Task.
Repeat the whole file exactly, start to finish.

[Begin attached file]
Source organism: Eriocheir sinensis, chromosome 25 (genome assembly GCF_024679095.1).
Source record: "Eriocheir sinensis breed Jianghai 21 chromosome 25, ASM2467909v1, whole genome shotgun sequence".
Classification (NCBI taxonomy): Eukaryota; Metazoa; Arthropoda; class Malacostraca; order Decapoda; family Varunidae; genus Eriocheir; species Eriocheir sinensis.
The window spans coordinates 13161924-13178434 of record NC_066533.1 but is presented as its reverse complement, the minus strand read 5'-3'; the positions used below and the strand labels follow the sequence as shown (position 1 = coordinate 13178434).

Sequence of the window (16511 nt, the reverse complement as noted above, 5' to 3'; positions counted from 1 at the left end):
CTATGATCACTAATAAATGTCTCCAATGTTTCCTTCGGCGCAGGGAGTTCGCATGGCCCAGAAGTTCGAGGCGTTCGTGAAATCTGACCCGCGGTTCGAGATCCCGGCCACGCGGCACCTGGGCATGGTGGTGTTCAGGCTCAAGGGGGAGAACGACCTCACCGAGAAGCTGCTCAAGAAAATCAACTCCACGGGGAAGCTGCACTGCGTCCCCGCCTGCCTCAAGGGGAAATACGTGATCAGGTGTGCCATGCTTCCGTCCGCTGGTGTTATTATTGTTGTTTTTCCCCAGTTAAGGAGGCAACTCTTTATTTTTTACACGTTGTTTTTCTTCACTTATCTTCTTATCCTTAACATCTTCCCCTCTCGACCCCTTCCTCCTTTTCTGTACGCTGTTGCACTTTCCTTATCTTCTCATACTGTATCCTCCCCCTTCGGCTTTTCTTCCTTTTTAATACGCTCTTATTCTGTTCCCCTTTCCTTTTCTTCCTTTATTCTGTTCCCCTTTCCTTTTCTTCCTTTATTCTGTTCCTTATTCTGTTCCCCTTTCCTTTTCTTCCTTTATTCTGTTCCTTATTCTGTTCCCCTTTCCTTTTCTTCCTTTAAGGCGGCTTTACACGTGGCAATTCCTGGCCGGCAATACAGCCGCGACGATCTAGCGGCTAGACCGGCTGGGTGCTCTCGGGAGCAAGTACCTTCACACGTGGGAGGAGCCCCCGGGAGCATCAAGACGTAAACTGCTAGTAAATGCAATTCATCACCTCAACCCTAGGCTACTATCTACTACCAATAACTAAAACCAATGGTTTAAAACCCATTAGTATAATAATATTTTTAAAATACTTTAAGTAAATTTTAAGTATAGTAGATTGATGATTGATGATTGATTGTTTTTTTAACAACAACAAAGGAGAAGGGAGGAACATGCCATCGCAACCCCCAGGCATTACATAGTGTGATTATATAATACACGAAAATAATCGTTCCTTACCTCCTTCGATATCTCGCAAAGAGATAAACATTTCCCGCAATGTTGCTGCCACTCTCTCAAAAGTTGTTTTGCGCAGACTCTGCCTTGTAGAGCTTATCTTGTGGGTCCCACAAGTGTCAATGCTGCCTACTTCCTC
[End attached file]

Source organism: Eriocheir sinensis, chromosome 25 (genome assembly GCF_024679095.1).
Source record: "Eriocheir sinensis breed Jianghai 21 chromosome 25, ASM2467909v1, whole genome shotgun sequence".
Classification (NCBI taxonomy): Eukaryota; Metazoa; Arthropoda; class Malacostraca; order Decapoda; family Varunidae; genus Eriocheir; species Eriocheir sinensis.
The window spans coordinates 13161924-13178434 of record NC_066533.1 but is presented as its reverse complement, the minus strand read 5'-3'; the positions used below and the strand labels follow the sequence as shown (position 1 = coordinate 13178434).

Sequence of the window (16511 nt, the reverse complement as noted above, 5' to 3'; positions counted from 1 at the left end):
CTATGATCACTAATAAATGTCTCCAATGTTTCCTTCGGCGCAGGGAGTTCGCATGGCCCAGAAGTTCGAGGCGTTCGTGAAATCTGACCCGCGGTTCGAGATCCCGGCCACGCGGCACCTGGGCATGGTGGTGTTCAGGCTCAAGGGGGAGAACGACCTCACCGAGAAGCTGCTCAAGAAAATCAACTCCACGGGGAAGCTGCACTGCGTCCCCGCCTGCCTCAAGGGGAAATACGTGATCAGGTGTGCCATGCTTCCGTCCGCTGGTGTTATTATTGTTGTTTTTCCCCAGTTAAGGAGGCAACTCTTTATTTTTTACACGTTGTTTTTCTTCACTTATCTTCTTATCCTTAACATCTTCCCCTCTCGACCCCTTCCTCCTTTTCTGTACGCTGTTGCACTTTCCTTATCTTCTCATACTGTATCCTCCCCCTTCGGCTTTTCTTCCTTTTTAATACGCTCTTATTCTGTTCCCCTTTCCTTTTCTTCCTTTATTCTGTTCCCCTTTCCTTTTCTTCCTTTATTCTGTTCCTTATTCTGTTCCCCTTTCCTTTTCTTCCTTTATTCTGTTCCTTATTCTGTTCCCCTTTCCTTTTCTTCCTTTAAGGCGGCTTTACACGTGGCAATTCCTGGCCGGCAATACAGCCGCGACGATCTAGCGGCTAGACCGGCTGGGTGCTCTCGGGAGCAAGTACCTTCACACGTGGGAGGAGCCCCCGGGAGCATCAAGACGTAAACTGCTAGTAAATGCAATTCATCACCTCAACCCTAGGCTACTATCTACTACCAATAACTAAAACCAATGGTTTAAAACCCATTAGTATAATAATATTTTTAAAATACTTTAAGTAAATTTTAAGTATAGTAGATTGATGATTGATGATTGATTGTTTTTTTAACAACAACAAAGGAGAAGGGAGGAACATGCCATCGCAACCCCCAGGCATTACATAGTGTGATTATATAATACACGAAAATAATCGTTCCTTACCTCCTTCGATATCTCGCAAAGAGATAAACATTTCCCGCAATGTTGCTGCCACTCTCTCAAAAGTTGTTTTGCGCAGACTCTGCCTTGTAGAGCTTATCTTGTGGGTCCCACAAGTGTCAATGCTGCCTACTTCCTC